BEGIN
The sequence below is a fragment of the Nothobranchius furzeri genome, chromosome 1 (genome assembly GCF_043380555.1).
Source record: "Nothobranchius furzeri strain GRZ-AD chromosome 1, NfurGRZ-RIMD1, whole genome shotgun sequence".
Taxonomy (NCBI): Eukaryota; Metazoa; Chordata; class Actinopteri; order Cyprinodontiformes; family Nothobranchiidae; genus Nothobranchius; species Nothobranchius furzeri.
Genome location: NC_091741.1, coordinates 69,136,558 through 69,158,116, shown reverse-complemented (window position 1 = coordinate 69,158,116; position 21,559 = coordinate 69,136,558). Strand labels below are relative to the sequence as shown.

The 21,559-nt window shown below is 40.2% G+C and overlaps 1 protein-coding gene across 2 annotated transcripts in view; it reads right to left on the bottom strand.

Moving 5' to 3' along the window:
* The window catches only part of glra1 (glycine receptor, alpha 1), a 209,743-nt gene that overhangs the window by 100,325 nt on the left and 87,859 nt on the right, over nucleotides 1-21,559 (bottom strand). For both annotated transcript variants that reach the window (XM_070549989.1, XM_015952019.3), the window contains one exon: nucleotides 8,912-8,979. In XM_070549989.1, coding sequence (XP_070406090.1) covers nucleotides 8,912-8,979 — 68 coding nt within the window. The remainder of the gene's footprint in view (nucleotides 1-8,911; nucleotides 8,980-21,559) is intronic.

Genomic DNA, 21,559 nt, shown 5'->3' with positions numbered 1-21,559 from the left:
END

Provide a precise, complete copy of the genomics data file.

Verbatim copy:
The sequence below is a fragment of the Nothobranchius furzeri genome, chromosome 1 (genome assembly GCF_043380555.1).
Source record: "Nothobranchius furzeri strain GRZ-AD chromosome 1, NfurGRZ-RIMD1, whole genome shotgun sequence".
Taxonomy (NCBI): Eukaryota; Metazoa; Chordata; class Actinopteri; order Cyprinodontiformes; family Nothobranchiidae; genus Nothobranchius; species Nothobranchius furzeri.
Genome location: NC_091741.1, coordinates 69,136,558 through 69,158,116, shown reverse-complemented (window position 1 = coordinate 69,158,116; position 21,559 = coordinate 69,136,558). Strand labels below are relative to the sequence as shown.

The 21,559-nt window shown below is 40.2% G+C and overlaps 1 protein-coding gene across 2 annotated transcripts in view; it reads right to left on the bottom strand.

Moving 5' to 3' along the window:
* The window catches only part of glra1 (glycine receptor, alpha 1), a 209,743-nt gene that overhangs the window by 100,325 nt on the left and 87,859 nt on the right, over nucleotides 1-21,559 (bottom strand). For both annotated transcript variants that reach the window (XM_070549989.1, XM_015952019.3), the window contains one exon: nucleotides 8,912-8,979. In XM_070549989.1, coding sequence (XP_070406090.1) covers nucleotides 8,912-8,979 — 68 coding nt within the window. The remainder of the gene's footprint in view (nucleotides 1-8,911; nucleotides 8,980-21,559) is intronic.

Genomic DNA, 21,559 nt, shown 5'->3' with positions numbered 1-21,559 from the left: